Road Trip (Part I)

Two of our dear friends moved back to Florida last week.  We are already missing their smiles.  Sigh….

No worries! The children have a plan….

We’re going on a road trip to Florida! Yippee! Oh, fine, it is only imaginary, but we can still make our plans.  To assist in the planning, I photocopied all of the pertinent states from my trusty road atlas and stitched them together with old-fashioned scotch tape.  The class was quite surprised to find such a spaghetti mess of roads between here and there.  Yet undaunted, they began to take action.

First, the children decided we needed a car to get there.  Enter our trusty stand-by, a nice empty box.

This slideshow requires JavaScript.

Here are a few bits demonstrating the process and explaining some of the technical details:

I think we’ll need to attack the map next….

Balance Your Joy

Balance

Welcome back to school! I hope all of you had peaceful holidays filled with rest and joy.  During the vacation, I was reflecting on some of the play I’d noticed appearing repeatedly in various parts of the room.

Many months ago, two children created a “boat” using wooden arches and blocks in the construction area.   I’m sad to say, I can’t seem to find a picture of this creation.  Allow me to explain that the arch was set on the curve so that it would rock sideways if pressure were applied to either end.  The rest of the boat balanced in the center of this waving contraption.  At the time, I didn’t realize that this would become an activity captivating most in the class.

Since, I’ve noticed balancing fanciful creatures, other balanced block structures, and lots of experiments balancing bodies throughout the playground and forest.  I’m looking forward to directions we might take as we play we these mathematical, kinesthetic ideas.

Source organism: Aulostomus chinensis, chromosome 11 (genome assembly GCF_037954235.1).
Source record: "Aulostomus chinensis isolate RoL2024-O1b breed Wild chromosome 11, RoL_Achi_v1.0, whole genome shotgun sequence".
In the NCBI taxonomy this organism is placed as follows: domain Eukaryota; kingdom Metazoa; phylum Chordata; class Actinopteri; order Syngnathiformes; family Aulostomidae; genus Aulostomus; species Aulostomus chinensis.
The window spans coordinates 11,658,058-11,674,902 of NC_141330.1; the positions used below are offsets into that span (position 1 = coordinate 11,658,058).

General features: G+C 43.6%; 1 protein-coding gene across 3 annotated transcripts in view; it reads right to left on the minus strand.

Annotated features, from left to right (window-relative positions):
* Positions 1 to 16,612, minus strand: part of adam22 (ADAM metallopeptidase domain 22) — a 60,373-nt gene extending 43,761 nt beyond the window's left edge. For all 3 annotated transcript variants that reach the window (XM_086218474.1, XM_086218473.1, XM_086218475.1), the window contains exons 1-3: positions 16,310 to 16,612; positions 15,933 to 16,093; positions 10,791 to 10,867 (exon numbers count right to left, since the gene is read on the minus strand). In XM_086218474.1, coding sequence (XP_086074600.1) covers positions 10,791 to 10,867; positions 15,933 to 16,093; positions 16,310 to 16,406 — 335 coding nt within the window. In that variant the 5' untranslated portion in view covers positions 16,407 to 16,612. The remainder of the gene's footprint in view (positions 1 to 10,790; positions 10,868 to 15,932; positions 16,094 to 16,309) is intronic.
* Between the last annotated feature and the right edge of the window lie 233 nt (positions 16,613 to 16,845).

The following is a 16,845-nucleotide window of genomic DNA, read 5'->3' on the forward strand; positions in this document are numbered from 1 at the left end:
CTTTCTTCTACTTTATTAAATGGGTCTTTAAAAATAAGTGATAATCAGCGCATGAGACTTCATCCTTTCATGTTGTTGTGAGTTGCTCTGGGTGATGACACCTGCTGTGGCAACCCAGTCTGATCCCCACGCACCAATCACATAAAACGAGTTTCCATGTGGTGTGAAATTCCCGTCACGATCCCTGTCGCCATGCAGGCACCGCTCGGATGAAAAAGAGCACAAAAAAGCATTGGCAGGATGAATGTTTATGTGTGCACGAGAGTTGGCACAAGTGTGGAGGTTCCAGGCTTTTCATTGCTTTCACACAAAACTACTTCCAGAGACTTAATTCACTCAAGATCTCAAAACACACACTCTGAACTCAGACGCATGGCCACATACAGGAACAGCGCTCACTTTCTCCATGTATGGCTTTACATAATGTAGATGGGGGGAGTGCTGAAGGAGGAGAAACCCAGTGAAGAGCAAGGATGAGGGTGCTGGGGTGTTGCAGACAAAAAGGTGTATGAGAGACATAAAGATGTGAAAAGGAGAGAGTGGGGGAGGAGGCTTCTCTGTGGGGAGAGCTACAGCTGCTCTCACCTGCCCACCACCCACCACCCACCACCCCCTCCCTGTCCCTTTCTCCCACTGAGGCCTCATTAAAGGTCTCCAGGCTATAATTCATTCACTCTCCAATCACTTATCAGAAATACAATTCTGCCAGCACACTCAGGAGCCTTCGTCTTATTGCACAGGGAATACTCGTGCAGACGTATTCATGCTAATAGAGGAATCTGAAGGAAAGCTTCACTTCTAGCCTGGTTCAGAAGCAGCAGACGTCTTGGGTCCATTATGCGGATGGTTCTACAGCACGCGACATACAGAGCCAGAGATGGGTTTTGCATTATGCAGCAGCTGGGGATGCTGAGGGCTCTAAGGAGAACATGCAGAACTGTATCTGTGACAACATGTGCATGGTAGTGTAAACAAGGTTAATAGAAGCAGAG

On the Big Blue Sea

Use Your Noodle: Working Memory

Working Memory.  Sounds like “edu-speak,”, huh?  Maybe it could be referring to a portion of computer processes going on right now within this box of plastics and metals. Could it be the opposite of “Broken Memory?”

Simply stated, it refers to the actions your brain performs when you are “in the moment” and trying to recall and hold onto information to complete a task.  For example, you meet a new co-worker in a 9:00 am meeting.  At 9:15 when you try to introduce her to another employee, you are cursing your memory because you cannot, for the life of you, recall her name.  That is working (or maybe not) memory.

We use working memory for everything from dialing a phone number to knowing which exit to take on the freeway.  Working memory is where we pull up relevant information, analyze how to use it and put it to work.

So how does this effect my preschooler?  Many of the difficulties that young children have fall within the boundaries of working memory.  Is your child “not listening” in class?  Are they seemingly unable to follow directions?  Do they frequently get distracted when they are supposed to be working on a task?  Do they find it difficult to stay on topic when they are part of a discussion?

Young children are growing in this area.  As Pre-kindergarten teachers, we see working memory developing on a continuum.    It is common for new four year olds to have difficulty following 3 step directions.   They have a hard time remembering each part of the direction, holding these in their head and then acting on each in order.

When remembering a string of steps is important, we try to help our students succeed by making our directions as succinct as possible.  We choose to use three or less keywords that represent tasks and routines the children have already had many experiences with.  For instance, when it is time to come inside a commonly overheard chant is, “Boots, coats, carpet!”  This short phrase replaces, “First take off your boots and put them on the tray, then hang up your coat, finally go back to the carpet, have a seat and put on your shoes.”  We have found that using less words makes the directions “stickier” and much easier to recall.